Police ‘aided fraternity members’ in attack on LGBTQ+ residence

Pennsylvania liberal arts college promises external investigation of incident

May 18, 2021
Bucknell University

Bucknell University has promised an independent investigation, including of its police force, after a crowd of ex-fraternity members besieged a group of LGBTQ+ students living in their former residence.

An estimated 20 students believed to be affiliated with the banned Tau Kappa Epsilon fraternity surrounded Fran’s House, also known as Tower House, banging on doors and windows on 14 May, and demanding that the building be surrendered to them, according to students inside at the time.

It was a “horrific incident”, Bucknell’s president, John Bravman, and other top university officials said in a statement condemning the incident and announcing a review of the matter by outside investigators. Bucknell is a private liberal arts college in Lewisburg, Pennsylvania.

Professor Bravman made particular note of the campus’ police officers, some of whom were reported to have arrived at the scene and, rather than comfort the victims, allied themselves with the attackers.

The police, known by the university as “public safety officers”, were described as sharing stories with the attackers of their own college experiences and offering to help them eventually regain use of the building.

“Bucknell Public Safety’s response to the incident was lacking in myriad ways,” Professor Bravman and his team said in their response.

Fraternities and sororities at US colleges and universities are increasingly seen as operating counter to the academic and social missions of many institutions, and Bucknell has one of the biggest such populations, accounting for a third of the student body.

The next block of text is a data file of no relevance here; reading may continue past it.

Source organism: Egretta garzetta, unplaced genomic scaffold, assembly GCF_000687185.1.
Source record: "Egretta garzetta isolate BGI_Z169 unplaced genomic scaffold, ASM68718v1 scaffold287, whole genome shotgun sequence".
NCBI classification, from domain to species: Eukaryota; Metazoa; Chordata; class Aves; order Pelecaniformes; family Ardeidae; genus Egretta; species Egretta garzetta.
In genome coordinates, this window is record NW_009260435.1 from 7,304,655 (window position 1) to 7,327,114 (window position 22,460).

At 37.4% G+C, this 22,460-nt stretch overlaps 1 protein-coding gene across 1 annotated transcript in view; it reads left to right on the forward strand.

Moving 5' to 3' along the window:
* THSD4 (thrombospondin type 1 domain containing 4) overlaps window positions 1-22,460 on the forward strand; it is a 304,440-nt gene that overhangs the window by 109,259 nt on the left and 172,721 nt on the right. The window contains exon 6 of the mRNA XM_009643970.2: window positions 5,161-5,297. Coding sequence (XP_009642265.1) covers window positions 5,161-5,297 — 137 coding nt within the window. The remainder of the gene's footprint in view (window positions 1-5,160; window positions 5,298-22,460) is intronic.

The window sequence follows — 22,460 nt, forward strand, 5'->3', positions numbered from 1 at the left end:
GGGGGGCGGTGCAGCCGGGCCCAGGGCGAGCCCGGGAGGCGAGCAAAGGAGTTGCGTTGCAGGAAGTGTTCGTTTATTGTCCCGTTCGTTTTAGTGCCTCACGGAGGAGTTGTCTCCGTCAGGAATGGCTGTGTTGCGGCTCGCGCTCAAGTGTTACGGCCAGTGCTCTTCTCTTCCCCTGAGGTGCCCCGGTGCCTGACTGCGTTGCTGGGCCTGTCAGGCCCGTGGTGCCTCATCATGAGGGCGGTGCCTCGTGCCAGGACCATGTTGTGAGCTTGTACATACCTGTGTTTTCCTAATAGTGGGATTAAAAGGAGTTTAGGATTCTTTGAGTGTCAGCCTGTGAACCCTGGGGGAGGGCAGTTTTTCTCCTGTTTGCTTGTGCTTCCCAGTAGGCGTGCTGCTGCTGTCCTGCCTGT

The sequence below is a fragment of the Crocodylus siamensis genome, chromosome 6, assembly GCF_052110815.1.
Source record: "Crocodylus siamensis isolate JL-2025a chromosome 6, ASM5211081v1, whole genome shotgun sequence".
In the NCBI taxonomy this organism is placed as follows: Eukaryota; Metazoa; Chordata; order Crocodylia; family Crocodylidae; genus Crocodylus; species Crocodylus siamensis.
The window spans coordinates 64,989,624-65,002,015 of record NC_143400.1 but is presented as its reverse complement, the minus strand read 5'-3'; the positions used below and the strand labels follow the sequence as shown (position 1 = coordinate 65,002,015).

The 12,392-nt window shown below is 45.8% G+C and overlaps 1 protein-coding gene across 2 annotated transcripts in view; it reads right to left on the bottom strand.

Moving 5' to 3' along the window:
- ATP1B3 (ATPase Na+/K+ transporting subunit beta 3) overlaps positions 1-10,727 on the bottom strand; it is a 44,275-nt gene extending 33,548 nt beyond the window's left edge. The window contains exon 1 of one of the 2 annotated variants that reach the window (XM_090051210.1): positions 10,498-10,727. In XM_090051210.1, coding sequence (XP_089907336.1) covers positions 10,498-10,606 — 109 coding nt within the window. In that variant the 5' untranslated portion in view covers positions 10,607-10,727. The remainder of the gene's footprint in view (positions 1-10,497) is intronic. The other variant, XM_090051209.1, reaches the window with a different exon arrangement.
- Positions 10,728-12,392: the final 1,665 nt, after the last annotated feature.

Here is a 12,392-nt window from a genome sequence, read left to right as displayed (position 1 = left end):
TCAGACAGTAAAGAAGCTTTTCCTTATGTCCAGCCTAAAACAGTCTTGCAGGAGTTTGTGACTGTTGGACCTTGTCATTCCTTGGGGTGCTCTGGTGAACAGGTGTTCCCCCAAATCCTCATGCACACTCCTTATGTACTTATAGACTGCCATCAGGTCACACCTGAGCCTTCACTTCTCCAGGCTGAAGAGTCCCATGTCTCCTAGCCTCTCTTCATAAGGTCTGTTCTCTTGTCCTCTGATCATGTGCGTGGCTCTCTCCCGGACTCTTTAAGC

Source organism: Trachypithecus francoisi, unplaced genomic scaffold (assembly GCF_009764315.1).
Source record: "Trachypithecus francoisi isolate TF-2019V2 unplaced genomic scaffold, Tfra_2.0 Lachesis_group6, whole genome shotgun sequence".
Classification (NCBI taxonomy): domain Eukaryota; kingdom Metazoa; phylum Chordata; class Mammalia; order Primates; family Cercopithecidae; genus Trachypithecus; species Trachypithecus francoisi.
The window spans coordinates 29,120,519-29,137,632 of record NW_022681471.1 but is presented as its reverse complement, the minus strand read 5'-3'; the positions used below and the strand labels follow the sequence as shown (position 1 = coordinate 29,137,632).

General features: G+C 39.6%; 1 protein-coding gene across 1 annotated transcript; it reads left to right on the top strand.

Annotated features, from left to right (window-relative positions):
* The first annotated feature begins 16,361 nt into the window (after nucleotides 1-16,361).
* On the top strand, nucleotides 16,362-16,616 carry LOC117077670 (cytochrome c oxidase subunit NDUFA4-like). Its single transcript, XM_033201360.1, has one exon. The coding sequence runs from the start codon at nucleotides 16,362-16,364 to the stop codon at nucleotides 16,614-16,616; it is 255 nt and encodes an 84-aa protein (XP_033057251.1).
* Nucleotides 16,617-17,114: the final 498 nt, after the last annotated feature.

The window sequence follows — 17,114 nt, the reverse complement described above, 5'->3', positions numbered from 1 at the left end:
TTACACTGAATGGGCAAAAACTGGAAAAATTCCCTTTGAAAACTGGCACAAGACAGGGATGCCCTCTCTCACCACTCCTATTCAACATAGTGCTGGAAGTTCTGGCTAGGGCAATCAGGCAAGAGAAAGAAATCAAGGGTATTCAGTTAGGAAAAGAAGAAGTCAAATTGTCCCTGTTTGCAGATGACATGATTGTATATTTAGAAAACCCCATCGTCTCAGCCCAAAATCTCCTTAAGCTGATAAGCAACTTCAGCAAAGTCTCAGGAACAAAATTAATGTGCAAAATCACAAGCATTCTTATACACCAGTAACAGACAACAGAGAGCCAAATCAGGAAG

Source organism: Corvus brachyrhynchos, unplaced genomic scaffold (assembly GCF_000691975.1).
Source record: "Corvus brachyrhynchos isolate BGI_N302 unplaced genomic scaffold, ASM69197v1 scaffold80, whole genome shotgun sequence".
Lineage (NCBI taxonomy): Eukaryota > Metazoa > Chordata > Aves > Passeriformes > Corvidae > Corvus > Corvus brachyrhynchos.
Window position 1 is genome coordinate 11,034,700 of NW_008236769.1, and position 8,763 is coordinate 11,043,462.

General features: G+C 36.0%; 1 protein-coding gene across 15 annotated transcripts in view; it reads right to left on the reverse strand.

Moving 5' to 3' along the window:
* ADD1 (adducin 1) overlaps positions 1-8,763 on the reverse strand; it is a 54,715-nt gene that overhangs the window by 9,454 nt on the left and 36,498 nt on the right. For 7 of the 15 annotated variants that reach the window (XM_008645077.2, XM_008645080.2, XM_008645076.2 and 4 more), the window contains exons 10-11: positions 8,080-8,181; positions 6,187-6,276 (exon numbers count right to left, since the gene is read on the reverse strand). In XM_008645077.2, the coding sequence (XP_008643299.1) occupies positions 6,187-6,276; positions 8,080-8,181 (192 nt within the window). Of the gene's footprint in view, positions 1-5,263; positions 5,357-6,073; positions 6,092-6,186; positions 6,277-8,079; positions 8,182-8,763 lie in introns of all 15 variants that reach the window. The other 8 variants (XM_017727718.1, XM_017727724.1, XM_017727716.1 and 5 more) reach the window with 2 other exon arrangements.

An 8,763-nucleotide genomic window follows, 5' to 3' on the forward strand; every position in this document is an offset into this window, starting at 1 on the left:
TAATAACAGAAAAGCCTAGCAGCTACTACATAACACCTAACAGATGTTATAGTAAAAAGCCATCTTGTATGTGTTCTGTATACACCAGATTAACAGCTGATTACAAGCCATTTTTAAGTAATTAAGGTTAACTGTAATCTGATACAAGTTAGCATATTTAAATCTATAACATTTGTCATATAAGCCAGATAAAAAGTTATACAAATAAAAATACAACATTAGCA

Police in the US – in campus settings and beyond – also are facing scrutiny for siding in instances with violent extremists on the political right. The most notable recent example is the January assault on the US Capitol by a pro-Trump mob while many police stood aside, though students at numerous campuses have complained of similar types of enforcement biases.

Tau Kappa Epsilon was banned from Bucknell two years ago after complaints of excessive alcohol use and hazing incidents that included members wearing dog shock collars and having darts thrown at them.

Fran’s House is part of a network of housing options for Bucknell students of particular backgrounds and interests.

Its residents, in a written statement, offered thanks for expressions of support they have received since the attack, and demanded that the police and others be held accountable.

“What happened to this house is abhorrent,” the Fran’s House residents said. “Never again should someone feel entitled to come to our home and say it’s ‘their house and not ours’.”

Professor Bravman and his team promised at least two outside investigations – one looking at the overall incident and the other aimed specifically at the police.

The overall review will be completed “as soon as possible”, the university leaders said. “Based on the findings of this external review, appropriate consequences for the students’ behaviour will be swiftly determined and implemented.”


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